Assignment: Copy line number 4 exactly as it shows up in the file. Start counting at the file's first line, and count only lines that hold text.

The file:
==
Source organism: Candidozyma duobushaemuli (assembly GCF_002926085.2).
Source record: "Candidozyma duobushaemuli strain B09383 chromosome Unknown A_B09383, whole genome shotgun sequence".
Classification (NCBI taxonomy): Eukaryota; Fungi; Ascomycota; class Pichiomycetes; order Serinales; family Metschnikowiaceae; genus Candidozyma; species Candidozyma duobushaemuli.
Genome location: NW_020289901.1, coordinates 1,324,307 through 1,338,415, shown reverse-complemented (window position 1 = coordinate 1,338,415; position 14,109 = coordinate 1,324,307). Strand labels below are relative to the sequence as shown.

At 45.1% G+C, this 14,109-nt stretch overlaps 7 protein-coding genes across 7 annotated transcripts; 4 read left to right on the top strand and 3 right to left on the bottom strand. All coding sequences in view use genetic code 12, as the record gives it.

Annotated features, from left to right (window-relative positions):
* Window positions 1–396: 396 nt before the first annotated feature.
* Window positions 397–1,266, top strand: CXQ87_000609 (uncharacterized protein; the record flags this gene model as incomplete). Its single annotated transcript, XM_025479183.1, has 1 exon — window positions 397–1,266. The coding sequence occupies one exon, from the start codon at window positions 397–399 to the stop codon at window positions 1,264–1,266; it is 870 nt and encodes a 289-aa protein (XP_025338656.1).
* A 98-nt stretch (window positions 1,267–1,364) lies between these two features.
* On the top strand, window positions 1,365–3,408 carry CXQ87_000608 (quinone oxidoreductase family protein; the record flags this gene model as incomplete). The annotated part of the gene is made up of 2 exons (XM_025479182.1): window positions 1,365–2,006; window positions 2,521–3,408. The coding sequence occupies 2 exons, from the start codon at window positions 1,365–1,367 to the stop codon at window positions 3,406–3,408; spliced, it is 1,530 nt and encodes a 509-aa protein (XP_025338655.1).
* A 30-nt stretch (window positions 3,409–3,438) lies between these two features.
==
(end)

Genome location: NW_020289901.1, coordinates 1,324,307 through 1,338,415, shown reverse-complemented (window position 1 = coordinate 1,338,415; position 14,109 = coordinate 1,324,307). Strand labels below are relative to the sequence as shown.